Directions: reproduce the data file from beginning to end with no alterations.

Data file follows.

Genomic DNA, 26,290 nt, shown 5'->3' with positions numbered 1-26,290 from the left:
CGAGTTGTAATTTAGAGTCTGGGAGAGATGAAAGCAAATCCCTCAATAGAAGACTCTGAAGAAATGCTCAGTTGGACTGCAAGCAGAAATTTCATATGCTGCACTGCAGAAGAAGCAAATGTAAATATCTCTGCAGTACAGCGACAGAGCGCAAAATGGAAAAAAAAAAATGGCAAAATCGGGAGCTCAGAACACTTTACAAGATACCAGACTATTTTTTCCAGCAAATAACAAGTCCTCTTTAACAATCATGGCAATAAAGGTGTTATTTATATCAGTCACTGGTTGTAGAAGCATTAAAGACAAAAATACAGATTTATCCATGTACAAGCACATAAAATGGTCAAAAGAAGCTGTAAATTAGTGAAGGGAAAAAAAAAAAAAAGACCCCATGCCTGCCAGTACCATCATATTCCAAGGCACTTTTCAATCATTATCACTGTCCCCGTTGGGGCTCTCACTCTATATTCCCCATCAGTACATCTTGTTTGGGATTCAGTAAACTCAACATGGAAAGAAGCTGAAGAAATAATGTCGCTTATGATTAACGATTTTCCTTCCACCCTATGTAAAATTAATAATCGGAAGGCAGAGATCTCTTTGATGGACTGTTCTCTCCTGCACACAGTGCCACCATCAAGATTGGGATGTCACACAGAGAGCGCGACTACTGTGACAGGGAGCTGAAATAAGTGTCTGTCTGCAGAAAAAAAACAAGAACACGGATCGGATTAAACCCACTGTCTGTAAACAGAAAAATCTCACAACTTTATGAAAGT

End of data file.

Genomic DNA, 26,290 nt, shown 5'->3' with positions numbered 1-26,290 from the left:
CGAGTTGTAATTTAGAGTCTGGGAGAGATGAAAGCAAATCCCTCAATAGAAGACTCTGAAGAAATGCTCAGTTGGACTGCAAGCAGAAATTTCATATGCTGCACTGCAGAAGAAGCAAATGTAAATATCTCTGCAGTACAGCGACAGAGCGCAAAATGGAAAAAAAAAAATGGCAAAATCGGGAGCTCAGAACACTTTACAAGATACCAGACTATTTTTTCCAGCAAATAACAAGTCCTCTTTAACAATCATGGCAATAAAGGTGTTATTTATATCAGTCACTGGTTGTAGAAGCATTAAAGACAAAAATACAGATTTATCCATGTACAAGCACATAAAATGGTCAAAAGAAGCTGTAAATTAGTGAAGGGAAAAAAAAAAAAAAGACCCCATGCCTGCCAGTACCATCATATTCCAAGGCACTTTTCAATCATTATCACTGTCCCCGTTGGGGCTCTCACTCTATATTCCCCATCAGTACATCTTGTTTGGGATTCAGTAAACTCAACATGGAAAGAAGCTGAAGAAATAATGTCGCTTATGATTAACGATTTTCCTTCCACCCTATGTAAAATTAATAATCGGAAGGCAGAGATCTCTTTGATGGACTGTTCTCTCCTGCACACAGTGCCACCATCAAGATTGGGATGTCACACAGAGAGCGCGACTACTGTGACAGGGAGCTGAAATAAGTGTCTGTCTGCAGAAAAAAAACAAGAACACGGATCGGATTAAACCCACTGTCTGTAAACAGAAAAATCTCACAACTTTATGAAAGT